Category Archives: movies
You’ve memorized every word of dialogue from every Star Wars film. (Okay – so maybe just the first three not those pitiful prequels and what is it with those Ewoks? Seriously – three-foot-tall talking chipmunks? What was George Lucas thinking?)
You’ve lain awake at night wondering if it’s all over and what, if anything, can ever recapture that magic.
Wonder no longer.
Coming soon to a big screen near you: “Star Trek Wars IV” (followed by Star Trek Wars V, VI, I, II, and III).
Their light sabers extinguished by a strange, unknown force, they must arm themselves only with phasers and photon torpedoes as they explore strange new worlds, seeking out new life and new civilizations, ever alert for signs of the growing power of the dark side.
All this and more starting June 2013!
Coming in June 2014, from Wingnut Films, Peter Jackson launches the first installment of his three-part epic: “Space Lord of the Rings.”
I used to think it was Attack of the Killer Tomatoes, which didn’t really qualify because it was intentional and to be a really good bad movie, the first requirement is that it doesn’t know it’s bad. Like the George W. Bush presidency, it must have delusions of adequacy.
Burlesque is in this category. As is Showgirls. Battlefield Earth. Plan 9 from Outer Space. Any movie starring Clint Eastwood. (I don’t care how much you love “Dirty Harry”, Clint has the emotional range of a grape. And he plays the same character in each one. A squinting, tough as nails, man of few words cop, cowboy, soldier, trainer. Haven’t you noticed?)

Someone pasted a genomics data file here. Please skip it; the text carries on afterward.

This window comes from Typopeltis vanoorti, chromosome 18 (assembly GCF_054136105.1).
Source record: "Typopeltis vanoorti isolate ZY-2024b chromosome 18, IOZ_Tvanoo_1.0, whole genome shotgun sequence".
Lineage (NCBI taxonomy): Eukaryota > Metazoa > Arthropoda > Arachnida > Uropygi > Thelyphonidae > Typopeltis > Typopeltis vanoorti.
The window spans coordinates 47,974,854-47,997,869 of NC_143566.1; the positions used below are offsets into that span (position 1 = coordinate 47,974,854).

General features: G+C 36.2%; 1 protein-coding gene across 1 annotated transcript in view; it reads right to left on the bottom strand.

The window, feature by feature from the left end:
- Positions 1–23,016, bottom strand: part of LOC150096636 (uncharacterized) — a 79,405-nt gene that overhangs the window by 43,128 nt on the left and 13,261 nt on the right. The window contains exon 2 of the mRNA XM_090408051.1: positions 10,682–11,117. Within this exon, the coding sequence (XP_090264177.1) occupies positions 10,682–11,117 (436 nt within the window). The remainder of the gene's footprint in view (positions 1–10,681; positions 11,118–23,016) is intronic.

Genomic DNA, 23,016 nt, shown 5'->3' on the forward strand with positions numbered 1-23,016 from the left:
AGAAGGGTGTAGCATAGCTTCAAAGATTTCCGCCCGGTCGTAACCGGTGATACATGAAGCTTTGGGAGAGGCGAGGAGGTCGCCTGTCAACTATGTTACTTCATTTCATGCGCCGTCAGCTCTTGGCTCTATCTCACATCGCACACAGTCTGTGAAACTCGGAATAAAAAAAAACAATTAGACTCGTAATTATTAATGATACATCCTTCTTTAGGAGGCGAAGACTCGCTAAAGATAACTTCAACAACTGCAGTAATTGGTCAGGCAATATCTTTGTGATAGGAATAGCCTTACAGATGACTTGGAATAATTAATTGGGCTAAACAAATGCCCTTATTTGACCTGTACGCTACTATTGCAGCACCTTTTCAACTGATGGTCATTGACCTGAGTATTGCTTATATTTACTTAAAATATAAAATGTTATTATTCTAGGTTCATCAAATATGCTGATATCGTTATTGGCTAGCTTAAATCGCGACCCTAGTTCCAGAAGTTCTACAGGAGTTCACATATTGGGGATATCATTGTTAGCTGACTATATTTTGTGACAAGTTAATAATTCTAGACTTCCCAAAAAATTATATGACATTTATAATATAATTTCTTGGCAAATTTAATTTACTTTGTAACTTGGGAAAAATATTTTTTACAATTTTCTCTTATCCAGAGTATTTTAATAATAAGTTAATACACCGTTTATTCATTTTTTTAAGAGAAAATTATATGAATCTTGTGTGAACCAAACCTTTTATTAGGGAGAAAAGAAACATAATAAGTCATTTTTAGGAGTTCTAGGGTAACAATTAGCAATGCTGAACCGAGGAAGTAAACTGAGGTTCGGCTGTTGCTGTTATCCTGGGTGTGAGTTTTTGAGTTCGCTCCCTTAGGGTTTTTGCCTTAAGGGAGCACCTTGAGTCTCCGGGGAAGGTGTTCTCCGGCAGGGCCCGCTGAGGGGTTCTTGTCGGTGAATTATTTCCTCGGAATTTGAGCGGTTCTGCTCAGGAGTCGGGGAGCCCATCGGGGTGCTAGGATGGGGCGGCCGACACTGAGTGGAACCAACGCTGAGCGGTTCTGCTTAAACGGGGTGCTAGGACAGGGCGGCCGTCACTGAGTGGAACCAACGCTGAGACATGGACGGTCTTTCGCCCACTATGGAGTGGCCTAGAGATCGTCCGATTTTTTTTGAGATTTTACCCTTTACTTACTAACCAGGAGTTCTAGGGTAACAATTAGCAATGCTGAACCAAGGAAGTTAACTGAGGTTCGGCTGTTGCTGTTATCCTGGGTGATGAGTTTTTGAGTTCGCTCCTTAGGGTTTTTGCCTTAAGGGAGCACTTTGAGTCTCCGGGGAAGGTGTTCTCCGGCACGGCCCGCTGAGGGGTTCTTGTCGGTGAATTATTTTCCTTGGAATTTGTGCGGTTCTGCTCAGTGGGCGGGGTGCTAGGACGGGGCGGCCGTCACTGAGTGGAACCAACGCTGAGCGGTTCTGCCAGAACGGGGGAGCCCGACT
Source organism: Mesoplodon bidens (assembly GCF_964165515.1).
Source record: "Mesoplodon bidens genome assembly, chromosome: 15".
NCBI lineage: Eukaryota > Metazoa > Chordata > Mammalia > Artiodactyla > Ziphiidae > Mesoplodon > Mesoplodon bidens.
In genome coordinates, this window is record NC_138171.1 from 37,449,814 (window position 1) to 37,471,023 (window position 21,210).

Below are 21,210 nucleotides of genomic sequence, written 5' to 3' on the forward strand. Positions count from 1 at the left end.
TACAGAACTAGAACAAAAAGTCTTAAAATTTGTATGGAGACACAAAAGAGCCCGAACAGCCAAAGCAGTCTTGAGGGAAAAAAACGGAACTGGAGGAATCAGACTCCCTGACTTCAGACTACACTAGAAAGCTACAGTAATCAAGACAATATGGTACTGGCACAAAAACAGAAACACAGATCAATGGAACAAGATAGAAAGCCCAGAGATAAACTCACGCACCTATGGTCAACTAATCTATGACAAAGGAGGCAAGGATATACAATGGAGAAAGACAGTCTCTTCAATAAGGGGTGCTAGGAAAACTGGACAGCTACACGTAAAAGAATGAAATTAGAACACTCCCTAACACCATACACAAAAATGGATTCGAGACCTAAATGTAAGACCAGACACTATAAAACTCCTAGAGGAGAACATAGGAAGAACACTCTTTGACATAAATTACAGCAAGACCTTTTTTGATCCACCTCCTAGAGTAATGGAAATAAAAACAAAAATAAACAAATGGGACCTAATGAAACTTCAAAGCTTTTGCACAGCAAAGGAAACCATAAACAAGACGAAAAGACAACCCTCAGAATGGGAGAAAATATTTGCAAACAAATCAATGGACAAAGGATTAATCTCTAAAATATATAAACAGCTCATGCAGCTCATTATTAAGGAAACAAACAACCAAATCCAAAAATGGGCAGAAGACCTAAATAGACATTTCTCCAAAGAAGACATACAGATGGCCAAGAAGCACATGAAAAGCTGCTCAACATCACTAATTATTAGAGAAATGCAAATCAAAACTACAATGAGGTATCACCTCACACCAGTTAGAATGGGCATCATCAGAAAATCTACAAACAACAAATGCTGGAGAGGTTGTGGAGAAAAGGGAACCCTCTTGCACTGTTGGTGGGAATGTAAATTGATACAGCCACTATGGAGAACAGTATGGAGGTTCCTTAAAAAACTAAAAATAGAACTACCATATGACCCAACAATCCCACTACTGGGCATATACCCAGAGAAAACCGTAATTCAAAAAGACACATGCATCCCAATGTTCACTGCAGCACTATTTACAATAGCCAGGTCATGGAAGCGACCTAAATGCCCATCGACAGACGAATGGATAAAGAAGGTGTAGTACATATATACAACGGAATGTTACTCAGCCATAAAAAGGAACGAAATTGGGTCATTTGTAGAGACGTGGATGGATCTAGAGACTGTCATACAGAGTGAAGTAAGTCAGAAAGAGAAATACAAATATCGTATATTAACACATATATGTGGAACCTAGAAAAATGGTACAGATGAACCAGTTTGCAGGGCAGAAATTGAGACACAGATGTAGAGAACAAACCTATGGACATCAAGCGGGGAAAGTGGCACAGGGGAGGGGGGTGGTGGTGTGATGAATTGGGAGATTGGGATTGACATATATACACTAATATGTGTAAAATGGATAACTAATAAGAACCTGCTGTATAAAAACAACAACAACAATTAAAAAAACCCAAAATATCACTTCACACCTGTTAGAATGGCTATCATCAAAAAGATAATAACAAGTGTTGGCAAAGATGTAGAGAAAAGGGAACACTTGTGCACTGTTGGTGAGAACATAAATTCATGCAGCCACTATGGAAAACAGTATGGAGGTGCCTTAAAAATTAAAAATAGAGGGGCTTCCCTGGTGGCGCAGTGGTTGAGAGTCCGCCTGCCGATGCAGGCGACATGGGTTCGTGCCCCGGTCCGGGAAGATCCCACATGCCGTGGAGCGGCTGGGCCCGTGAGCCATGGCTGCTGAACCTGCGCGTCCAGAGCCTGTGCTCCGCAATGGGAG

I thought I’d seen them all. But I was wrong.
I knew the first 30 seconds of Hercules in New York just how wrong I’d been. This movie was in a class by itself. Not just a new class, this movie took “bad” to a whole new level.
Starring a young cyborg named Arnold Schwarzenegger (in his film debut) as Hercules and a cast of still unknown for the most part bit character actors, it has to be seen to be believed. Really. From the man in the bear suit, to major characters vanishing from the film with no explanation, to the original movie dubbing over Arnold’s monotone delivery (the original inspiration for The Terminator) with a human voice who could speak English. (Really. Trailer here.) Possibly because of skeptics who questioned whether a Greek demi-god would talk with a heavy Austrian accent.
Beg borrow or steal a copy. In the dubbed and undubbed versions. Get your friends together. Add some popcorn.
It’s more fun than watching Cher try to move her overly taut facial muscles.